Market Briefing: Dollar powers higher on rising rate expectations and sustained liquidity demand
Yields and the dollar continue to push higher after minutes taken during the Federal Reserve’s May meeting seemed to show policymakers questioning whether regional bank turmoil would meaningfully slow inflation. According to a record published yesterday, “Several participants noted that if the economy evolved along the lines of their current outlooks, then further policy firming after this meeting may not be necessary,” but “Some participants commented that, based on their expectations that progress in returning inflation to 2 percent could continue to be unacceptably slow, additional policy firming would likely be warranted at future meetings.”
Speaking at an event earlier in the day, Governor Christopher Waller said “whether we should hike or skip at the June meeting will depend on how the data come in over the next three weeks”. Markets are leaning toward a hawkish “skip,” with odds on a June rate hike hovering near the 32-percent mark while the likelihood of a July move is above 60 percent.
The German economy tumbled into a technical recession in the first quarter, with consumers cutting spending to cope with higher food and energy prices, and export growth slowing in response to a weaker-than-expected rebound in China. The euro is down against the greenback, but higher domestic bond yields suggest investors don’t expect the European Central Bank’s trajectory to shift in response - instead, dollar-centric factors are likely playing a bigger role in driving currency market price action.
The pound is struggling to make headway against the dollar and euro despite a significant improvement in relative rate differentials. Yesterday’s searingly-hot inflation print has driven markets to bet on the Bank of England raising benchmark rates to 5.5 percent before the end of the year - a level that would require at least four quarter-point hikes, and could impact economic growth. Investors worry that stagflationary outcomes are possible in a country that has deliberately limited access to immigrant labour and goods from Europe, weakening the pound’s purchasing power on global markets.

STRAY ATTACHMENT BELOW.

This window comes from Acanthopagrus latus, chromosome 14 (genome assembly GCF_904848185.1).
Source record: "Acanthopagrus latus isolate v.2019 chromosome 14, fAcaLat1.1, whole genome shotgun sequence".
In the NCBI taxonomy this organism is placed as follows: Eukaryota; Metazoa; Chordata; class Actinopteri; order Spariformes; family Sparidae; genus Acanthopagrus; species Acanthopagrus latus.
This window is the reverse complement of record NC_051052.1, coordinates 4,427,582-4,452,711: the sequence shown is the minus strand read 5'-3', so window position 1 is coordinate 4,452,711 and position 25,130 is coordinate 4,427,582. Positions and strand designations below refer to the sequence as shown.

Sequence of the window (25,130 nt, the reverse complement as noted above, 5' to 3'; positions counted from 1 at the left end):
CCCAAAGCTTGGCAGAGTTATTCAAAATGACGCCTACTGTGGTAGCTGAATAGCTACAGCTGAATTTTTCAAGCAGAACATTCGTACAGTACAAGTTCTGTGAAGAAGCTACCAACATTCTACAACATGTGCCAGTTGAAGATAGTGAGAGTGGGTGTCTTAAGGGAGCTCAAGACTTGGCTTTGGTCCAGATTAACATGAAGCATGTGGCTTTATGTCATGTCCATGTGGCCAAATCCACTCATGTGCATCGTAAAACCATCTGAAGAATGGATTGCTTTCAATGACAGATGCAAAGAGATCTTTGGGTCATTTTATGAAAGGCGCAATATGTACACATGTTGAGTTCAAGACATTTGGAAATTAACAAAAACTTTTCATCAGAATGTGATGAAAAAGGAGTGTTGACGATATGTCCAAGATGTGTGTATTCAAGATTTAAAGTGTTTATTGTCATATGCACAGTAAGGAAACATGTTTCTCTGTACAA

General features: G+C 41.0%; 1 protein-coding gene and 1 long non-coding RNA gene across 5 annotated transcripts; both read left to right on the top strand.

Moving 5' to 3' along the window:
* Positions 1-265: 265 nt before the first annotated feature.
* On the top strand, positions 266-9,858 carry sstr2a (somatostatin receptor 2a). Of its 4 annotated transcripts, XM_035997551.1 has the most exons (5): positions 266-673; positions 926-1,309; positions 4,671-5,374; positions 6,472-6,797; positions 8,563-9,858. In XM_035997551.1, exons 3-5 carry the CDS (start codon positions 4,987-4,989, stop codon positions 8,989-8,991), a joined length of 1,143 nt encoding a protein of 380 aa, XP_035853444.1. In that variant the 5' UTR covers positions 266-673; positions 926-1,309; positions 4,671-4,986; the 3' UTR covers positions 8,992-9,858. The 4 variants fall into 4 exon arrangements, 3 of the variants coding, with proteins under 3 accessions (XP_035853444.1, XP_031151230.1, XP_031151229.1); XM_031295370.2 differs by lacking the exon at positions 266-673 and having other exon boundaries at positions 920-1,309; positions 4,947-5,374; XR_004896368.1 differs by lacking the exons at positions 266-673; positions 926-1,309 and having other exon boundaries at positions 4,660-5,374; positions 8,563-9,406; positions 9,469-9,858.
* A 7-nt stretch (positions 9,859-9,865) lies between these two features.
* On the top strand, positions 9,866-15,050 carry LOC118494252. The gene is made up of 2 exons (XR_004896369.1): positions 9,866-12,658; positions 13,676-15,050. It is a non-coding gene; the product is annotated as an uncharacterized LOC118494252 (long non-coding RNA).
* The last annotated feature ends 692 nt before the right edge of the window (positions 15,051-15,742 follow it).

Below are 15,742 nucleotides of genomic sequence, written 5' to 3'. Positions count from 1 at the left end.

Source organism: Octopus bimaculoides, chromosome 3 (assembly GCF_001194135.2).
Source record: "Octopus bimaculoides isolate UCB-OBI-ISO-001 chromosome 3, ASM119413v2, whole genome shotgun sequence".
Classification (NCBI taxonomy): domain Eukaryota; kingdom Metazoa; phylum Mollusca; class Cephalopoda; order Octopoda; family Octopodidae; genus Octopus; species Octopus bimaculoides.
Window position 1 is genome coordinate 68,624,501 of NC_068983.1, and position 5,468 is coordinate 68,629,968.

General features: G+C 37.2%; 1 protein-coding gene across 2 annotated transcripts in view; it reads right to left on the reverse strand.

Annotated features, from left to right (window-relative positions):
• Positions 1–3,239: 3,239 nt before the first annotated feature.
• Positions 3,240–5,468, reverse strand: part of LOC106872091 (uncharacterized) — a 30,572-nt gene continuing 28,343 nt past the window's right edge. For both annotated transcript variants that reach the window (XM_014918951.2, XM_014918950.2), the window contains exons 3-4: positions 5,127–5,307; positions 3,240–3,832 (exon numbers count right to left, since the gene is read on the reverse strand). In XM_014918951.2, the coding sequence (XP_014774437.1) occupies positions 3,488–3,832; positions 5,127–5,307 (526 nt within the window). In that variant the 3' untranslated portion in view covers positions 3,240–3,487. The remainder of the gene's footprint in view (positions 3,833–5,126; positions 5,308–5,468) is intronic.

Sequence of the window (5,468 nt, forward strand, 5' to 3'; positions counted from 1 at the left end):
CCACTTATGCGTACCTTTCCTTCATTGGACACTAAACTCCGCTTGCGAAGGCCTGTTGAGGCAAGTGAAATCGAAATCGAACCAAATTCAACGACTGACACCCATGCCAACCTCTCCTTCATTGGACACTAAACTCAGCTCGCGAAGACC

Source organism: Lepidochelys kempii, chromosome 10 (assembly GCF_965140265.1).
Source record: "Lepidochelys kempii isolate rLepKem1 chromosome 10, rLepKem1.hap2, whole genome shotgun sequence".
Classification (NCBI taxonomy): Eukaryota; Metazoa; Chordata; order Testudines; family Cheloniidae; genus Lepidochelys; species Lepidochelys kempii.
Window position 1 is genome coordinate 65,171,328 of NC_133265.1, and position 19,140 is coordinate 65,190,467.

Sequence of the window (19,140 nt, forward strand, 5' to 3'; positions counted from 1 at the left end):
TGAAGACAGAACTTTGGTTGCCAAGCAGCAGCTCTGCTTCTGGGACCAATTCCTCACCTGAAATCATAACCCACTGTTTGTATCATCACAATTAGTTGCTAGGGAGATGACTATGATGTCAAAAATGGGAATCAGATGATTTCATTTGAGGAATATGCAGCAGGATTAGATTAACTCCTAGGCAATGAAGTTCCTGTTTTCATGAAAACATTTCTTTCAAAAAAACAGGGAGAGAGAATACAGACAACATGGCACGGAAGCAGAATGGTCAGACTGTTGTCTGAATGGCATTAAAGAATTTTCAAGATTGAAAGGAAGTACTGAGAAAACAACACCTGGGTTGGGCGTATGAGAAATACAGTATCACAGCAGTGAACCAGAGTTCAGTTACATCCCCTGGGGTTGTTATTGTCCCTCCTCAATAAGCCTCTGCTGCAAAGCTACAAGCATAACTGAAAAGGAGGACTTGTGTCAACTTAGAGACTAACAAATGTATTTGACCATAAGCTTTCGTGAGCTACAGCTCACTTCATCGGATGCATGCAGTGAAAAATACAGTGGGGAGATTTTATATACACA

The Canadian dollar is little changed after payrolls fell by just -9,900 positions in March, following a 37,900 increase in February. Numbers just published by Statistics Canada show average weekly earnings up 1.4 percent year-over-year, down from 1.9 percent in the previous month as base effects continue to play havoc with annual comparisons. Perhaps more importantly, the number of job vacancies fell roughly -2.1 percent in the month, suggesting that labour market tightness is beginning to diminish and giving the Bank of Canada room to stick to its “wait and see” approach for another month or more.
And debt ceiling concerns hit the headlines again last night after Fitch Ratings announced that it had put the US on “rating watch negative,” saying, “the brinkmanship over the debt ceiling, failure of the US authorities to meaningfully tackle medium-term fiscal challenges that will lead to rising budget deficits and a growing debt burden signal downside risks to US creditworthiness”. DBRS Morningstar followed suit this morning, and the other major agencies are likely to tread a similar path in days to come.
We’re not sure this matters. In the years since the global financial crisis demolished ratings agency reputations, developed-economy bond yields have become increasingly disconnected from estimates of creditworthiness, with liquidity demands and broader economic imperatives routinely overriding ratings actions in determining long-term interest rates. The pension plans, insurers, global banks, and foreign governments that - along with the Federal Reserve - are the biggest players in the Treasury market, are unlikely to shift buying activity in response to a downgrade.
But the risk of a technical default is real, and we suspect that markets remain complacent about the distortions that could emerge if US debt payments are disrupted. Although there are clear signs of rollover risk in short-term Treasury bills, stock markets are sitting on solid gains, the VIX “fear index” remains well within normal ranges, implied volatility in the foreign exchange markets remains restrained, and cross currency basis swaps - which typically act as a proxy for global dollar funding concerns - are showing no evidence of stress. All of this could change if investors begin to doubt, even momentarily, House Speaker McCarthy’s ability to garner support from the right-wing House Freedom Caucus (a group that seems unlikely to respond to polling pressure) for a deal that might involve spending compromises.
KARL SCHAMOTTA, CHIEF MARKET STRATEGIST
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